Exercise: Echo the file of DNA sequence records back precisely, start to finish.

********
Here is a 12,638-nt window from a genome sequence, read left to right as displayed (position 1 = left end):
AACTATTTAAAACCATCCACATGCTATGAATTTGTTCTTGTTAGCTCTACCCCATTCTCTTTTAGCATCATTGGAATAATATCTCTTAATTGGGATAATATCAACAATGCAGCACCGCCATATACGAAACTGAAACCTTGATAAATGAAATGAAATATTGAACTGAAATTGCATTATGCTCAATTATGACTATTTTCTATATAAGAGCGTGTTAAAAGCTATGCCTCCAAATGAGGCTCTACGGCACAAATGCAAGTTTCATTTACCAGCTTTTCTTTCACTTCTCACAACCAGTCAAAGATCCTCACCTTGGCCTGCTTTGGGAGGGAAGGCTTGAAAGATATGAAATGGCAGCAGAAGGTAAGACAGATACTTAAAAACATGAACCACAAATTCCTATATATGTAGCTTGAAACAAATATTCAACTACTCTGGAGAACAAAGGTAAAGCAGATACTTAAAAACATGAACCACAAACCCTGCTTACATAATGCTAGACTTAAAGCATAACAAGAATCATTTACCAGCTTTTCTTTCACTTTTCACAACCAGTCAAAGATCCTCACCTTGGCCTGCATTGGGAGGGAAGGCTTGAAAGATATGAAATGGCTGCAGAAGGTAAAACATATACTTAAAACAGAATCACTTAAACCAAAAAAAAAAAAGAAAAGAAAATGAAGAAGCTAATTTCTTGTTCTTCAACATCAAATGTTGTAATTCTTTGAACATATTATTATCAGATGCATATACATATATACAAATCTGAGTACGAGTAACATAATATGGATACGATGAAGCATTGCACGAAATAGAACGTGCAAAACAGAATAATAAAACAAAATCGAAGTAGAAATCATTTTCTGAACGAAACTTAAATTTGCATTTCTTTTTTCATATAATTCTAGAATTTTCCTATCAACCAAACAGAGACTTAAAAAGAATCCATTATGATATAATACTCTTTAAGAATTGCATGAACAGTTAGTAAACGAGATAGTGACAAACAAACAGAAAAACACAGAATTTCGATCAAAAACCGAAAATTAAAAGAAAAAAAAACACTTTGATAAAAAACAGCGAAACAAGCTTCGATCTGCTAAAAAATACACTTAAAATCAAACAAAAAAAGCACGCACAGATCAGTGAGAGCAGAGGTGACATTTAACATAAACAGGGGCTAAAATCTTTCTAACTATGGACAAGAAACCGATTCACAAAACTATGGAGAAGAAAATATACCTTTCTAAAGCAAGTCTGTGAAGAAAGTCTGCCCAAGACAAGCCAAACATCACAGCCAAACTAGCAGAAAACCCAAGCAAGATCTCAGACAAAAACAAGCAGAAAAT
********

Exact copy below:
Here is a 12,638-nt window from a genome sequence, read left to right as displayed (position 1 = left end):
AACTATTTAAAACCATCCACATGCTATGAATTTGTTCTTGTTAGCTCTACCCCATTCTCTTTTAGCATCATTGGAATAATATCTCTTAATTGGGATAATATCAACAATGCAGCACCGCCATATACGAAACTGAAACCTTGATAAATGAAATGAAATATTGAACTGAAATTGCATTATGCTCAATTATGACTATTTTCTATATAAGAGCGTGTTAAAAGCTATGCCTCCAAATGAGGCTCTACGGCACAAATGCAAGTTTCATTTACCAGCTTTTCTTTCACTTCTCACAACCAGTCAAAGATCCTCACCTTGGCCTGCTTTGGGAGGGAAGGCTTGAAAGATATGAAATGGCAGCAGAAGGTAAGACAGATACTTAAAAACATGAACCACAAATTCCTATATATGTAGCTTGAAACAAATATTCAACTACTCTGGAGAACAAAGGTAAAGCAGATACTTAAAAACATGAACCACAAACCCTGCTTACATAATGCTAGACTTAAAGCATAACAAGAATCATTTACCAGCTTTTCTTTCACTTTTCACAACCAGTCAAAGATCCTCACCTTGGCCTGCATTGGGAGGGAAGGCTTGAAAGATATGAAATGGCTGCAGAAGGTAAAACATATACTTAAAACAGAATCACTTAAACCAAAAAAAAAAAAGAAAAGAAAATGAAGAAGCTAATTTCTTGTTCTTCAACATCAAATGTTGTAATTCTTTGAACATATTATTATCAGATGCATATACATATATACAAATCTGAGTACGAGTAACATAATATGGATACGATGAAGCATTGCACGAAATAGAACGTGCAAAACAGAATAATAAAACAAAATCGAAGTAGAAATCATTTTCTGAACGAAACTTAAATTTGCATTTCTTTTTTCATATAATTCTAGAATTTTCCTATCAACCAAACAGAGACTTAAAAAGAATCCATTATGATATAATACTCTTTAAGAATTGCATGAACAGTTAGTAAACGAGATAGTGACAAACAAACAGAAAAACACAGAATTTCGATCAAAAACCGAAAATTAAAAGAAAAAAAAACACTTTGATAAAAAACAGCGAAACAAGCTTCGATCTGCTAAAAAATACACTTAAAATCAAACAAAAAAAGCACGCACAGATCAGTGAGAGCAGAGGTGACATTTAACATAAACAGGGGCTAAAATCTTTCTAACTATGGACAAGAAACCGATTCACAAAACTATGGAGAAGAAAATATACCTTTCTAAAGCAAGTCTGTGAAGAAAGTCTGCCCAAGACAAGCCAAACATCACAGCCAAACTAGCAGAAAACCCAAGCAAGATCTCAGACAAAAACAAGCAGAAAAT